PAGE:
Court Determines Constant Questions About Retirement Supports Worker’s Age Discrimination Claim In Franks v. Village of Bolivar

Recently a court in Ohio determined that if your boss repeatedly asks you questions such as “when are you going to retire?” or urges you to retire, these actions may support a claim under the Age Discrimination in Employment Act (ADEA). The ADEA is a federal law that prohibits discrimination against individuals over the age of 40. In Franks v. Village of Bolivar, the Northern District of Ohio ruled that a mayor’s repeated and relentless urging of a city worker to retire supported a claim of age discrimination.

If you believe you have been subjected to age discrimination at work or have questions concerning your employer’s conduct, an experienced Atlanta employment discrimination lawyer can provide you crucial advice about your potential claim and help you determine your next steps.

In Franks, a man – Gary Franks – was employed as the water and street superintendent for 33 years. As a city employee he was appointed for yearly terms, beginning and ending at the end of each calendar year. In 2011 he was not reappointed. In a complaint for age discrimination, Franks alleged that he was terminated because he was an older employee at the high end of the pay scale with benefits and payments due. He also claimed that the mayor “relentlessly badgered” him to retire. Other statements showing age bias include telling him that “he could go work on a farm” and that she would “throw a big party if he would leave his job.”

The court determined that these facts alone were enough to show direct evidence of age discrimination. He did not need to establish that other similarly situated employees were treated better. The court explained that where an employee alleges direct evidence – such as discriminatory statements – these alone may be enough to bring a lawsuit. The “McDonnell Douglas” test involving evidence that an older employee was replaced by a younger one or better treatment of a similarly situated worker is not necessary is not necessary at the pleading stage where direct evidence of discrimination is alleged.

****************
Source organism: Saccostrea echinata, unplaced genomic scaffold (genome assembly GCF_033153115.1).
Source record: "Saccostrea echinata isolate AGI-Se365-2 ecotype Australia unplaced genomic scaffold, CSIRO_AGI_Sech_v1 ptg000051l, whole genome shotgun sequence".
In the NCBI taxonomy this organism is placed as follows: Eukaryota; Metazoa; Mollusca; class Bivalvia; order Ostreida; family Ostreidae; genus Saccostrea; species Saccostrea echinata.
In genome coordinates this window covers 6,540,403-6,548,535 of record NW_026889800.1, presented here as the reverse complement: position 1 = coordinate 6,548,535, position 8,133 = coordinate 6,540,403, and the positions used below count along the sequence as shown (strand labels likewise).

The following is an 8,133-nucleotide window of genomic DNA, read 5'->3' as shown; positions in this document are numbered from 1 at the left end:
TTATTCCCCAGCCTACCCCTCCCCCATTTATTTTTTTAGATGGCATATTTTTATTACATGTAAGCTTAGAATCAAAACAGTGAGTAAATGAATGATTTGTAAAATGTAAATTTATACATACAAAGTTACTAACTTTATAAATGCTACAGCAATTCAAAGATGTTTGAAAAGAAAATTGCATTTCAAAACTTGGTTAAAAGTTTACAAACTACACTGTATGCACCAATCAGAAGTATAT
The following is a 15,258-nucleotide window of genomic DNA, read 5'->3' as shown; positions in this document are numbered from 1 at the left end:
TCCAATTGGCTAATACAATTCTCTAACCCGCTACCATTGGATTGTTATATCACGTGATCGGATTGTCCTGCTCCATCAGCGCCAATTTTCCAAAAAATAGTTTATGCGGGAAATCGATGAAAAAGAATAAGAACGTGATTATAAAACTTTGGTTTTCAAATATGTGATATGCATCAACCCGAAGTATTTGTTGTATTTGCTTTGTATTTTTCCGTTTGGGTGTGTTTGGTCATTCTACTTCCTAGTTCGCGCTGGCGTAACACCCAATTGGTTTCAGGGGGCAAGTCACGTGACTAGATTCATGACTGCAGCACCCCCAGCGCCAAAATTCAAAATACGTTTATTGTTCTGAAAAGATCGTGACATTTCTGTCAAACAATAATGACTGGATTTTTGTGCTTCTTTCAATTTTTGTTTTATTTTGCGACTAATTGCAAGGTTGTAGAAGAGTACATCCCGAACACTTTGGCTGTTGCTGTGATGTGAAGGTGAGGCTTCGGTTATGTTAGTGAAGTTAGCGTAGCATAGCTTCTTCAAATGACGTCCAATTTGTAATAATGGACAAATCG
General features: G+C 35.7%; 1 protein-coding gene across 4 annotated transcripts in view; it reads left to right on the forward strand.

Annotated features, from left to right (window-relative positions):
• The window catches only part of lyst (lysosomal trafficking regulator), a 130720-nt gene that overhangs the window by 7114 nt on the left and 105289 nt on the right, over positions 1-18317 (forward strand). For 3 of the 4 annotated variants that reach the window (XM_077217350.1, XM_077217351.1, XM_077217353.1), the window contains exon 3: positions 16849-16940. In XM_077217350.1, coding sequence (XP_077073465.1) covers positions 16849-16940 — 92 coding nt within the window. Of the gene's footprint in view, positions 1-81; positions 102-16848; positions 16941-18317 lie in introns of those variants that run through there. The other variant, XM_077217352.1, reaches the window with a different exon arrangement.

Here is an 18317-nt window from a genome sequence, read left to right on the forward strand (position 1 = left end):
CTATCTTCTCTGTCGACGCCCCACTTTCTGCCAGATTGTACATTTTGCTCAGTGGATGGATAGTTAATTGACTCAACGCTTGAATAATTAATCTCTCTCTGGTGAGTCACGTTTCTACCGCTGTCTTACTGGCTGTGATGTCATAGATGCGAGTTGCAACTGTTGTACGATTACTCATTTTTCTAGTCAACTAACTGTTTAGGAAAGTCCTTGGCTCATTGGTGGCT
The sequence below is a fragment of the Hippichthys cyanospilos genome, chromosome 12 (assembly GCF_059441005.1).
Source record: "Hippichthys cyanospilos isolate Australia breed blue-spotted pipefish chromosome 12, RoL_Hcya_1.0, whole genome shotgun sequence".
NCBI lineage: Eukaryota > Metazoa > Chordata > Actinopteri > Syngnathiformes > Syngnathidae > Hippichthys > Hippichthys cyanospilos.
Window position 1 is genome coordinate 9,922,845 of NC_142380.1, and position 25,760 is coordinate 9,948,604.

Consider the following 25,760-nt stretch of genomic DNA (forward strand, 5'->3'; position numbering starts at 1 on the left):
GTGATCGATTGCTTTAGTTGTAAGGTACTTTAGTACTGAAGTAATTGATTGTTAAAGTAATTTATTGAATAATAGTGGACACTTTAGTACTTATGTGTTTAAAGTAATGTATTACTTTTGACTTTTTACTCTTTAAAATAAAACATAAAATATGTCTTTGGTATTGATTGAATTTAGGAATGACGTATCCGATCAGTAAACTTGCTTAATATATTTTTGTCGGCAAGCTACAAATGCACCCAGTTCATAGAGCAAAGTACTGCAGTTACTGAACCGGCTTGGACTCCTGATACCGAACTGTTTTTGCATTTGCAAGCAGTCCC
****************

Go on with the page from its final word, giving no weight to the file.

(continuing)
The court also noted that while the terms “retire” and “age” are not synonyms, where asking an employee over and over when they are going to retire can suggest an age-related motivation if the worker is terminated.

Although employers should value older workers and the experience they bring to the workforce, as the American work force ages, violations of the ADEA are increasing.

For more information or if you believe you have been subjected to employment discrimination, contact the knowledgeable Atlanta age discrimination lawyers at Buckley Bala Wilson Mew LLP for a confidential case evaluation.